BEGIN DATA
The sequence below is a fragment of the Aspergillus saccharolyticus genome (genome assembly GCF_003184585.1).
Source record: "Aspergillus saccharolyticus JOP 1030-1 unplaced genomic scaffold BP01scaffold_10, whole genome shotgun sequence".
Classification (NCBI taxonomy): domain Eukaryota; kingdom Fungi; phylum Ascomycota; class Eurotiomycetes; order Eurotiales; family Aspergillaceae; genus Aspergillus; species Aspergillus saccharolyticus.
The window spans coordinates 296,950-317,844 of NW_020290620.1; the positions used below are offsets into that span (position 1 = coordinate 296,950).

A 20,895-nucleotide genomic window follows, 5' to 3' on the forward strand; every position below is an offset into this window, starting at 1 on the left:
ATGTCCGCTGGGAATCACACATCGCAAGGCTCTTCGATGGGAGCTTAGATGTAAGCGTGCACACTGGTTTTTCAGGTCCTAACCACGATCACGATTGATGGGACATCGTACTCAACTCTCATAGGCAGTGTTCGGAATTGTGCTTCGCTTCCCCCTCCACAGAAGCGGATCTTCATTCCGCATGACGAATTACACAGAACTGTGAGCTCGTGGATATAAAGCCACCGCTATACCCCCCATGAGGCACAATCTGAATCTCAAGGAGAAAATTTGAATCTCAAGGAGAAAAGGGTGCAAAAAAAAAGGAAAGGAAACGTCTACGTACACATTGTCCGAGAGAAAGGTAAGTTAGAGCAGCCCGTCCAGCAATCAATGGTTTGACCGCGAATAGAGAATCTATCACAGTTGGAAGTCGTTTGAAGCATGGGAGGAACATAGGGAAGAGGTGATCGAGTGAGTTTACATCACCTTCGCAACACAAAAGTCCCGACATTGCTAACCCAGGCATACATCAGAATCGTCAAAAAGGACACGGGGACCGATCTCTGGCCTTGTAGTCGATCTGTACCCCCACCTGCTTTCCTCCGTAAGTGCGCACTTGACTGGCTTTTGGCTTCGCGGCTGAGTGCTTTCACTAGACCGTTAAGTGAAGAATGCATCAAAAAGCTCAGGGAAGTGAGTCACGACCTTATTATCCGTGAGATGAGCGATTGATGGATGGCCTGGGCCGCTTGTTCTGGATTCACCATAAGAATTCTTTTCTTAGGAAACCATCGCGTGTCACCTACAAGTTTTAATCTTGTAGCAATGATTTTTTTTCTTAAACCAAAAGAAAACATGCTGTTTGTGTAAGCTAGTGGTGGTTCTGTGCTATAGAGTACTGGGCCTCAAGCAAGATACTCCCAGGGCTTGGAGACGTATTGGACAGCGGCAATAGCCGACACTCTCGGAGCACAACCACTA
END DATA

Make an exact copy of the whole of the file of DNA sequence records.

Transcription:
The sequence below is a fragment of the Aspergillus saccharolyticus genome (genome assembly GCF_003184585.1).
Source record: "Aspergillus saccharolyticus JOP 1030-1 unplaced genomic scaffold BP01scaffold_10, whole genome shotgun sequence".
Classification (NCBI taxonomy): domain Eukaryota; kingdom Fungi; phylum Ascomycota; class Eurotiomycetes; order Eurotiales; family Aspergillaceae; genus Aspergillus; species Aspergillus saccharolyticus.
The window spans coordinates 296,950-317,844 of NW_020290620.1; the positions used below are offsets into that span (position 1 = coordinate 296,950).

A 20,895-nucleotide genomic window follows, 5' to 3' on the forward strand; every position below is an offset into this window, starting at 1 on the left:
ATGTCCGCTGGGAATCACACATCGCAAGGCTCTTCGATGGGAGCTTAGATGTAAGCGTGCACACTGGTTTTTCAGGTCCTAACCACGATCACGATTGATGGGACATCGTACTCAACTCTCATAGGCAGTGTTCGGAATTGTGCTTCGCTTCCCCCTCCACAGAAGCGGATCTTCATTCCGCATGACGAATTACACAGAACTGTGAGCTCGTGGATATAAAGCCACCGCTATACCCCCCATGAGGCACAATCTGAATCTCAAGGAGAAAATTTGAATCTCAAGGAGAAAAGGGTGCAAAAAAAAAGGAAAGGAAACGTCTACGTACACATTGTCCGAGAGAAAGGTAAGTTAGAGCAGCCCGTCCAGCAATCAATGGTTTGACCGCGAATAGAGAATCTATCACAGTTGGAAGTCGTTTGAAGCATGGGAGGAACATAGGGAAGAGGTGATCGAGTGAGTTTACATCACCTTCGCAACACAAAAGTCCCGACATTGCTAACCCAGGCATACATCAGAATCGTCAAAAAGGACACGGGGACCGATCTCTGGCCTTGTAGTCGATCTGTACCCCCACCTGCTTTCCTCCGTAAGTGCGCACTTGACTGGCTTTTGGCTTCGCGGCTGAGTGCTTTCACTAGACCGTTAAGTGAAGAATGCATCAAAAAGCTCAGGGAAGTGAGTCACGACCTTATTATCCGTGAGATGAGCGATTGATGGATGGCCTGGGCCGCTTGTTCTGGATTCACCATAAGAATTCTTTTCTTAGGAAACCATCGCGTGTCACCTACAAGTTTTAATCTTGTAGCAATGATTTTTTTTCTTAAACCAAAAGAAAACATGCTGTTTGTGTAAGCTAGTGGTGGTTCTGTGCTATAGAGTACTGGGCCTCAAGCAAGATACTCCCAGGGCTTGGAGACGTATTGGACAGCGGCAATAGCCGACACTCTCGGAGCACAACCACTA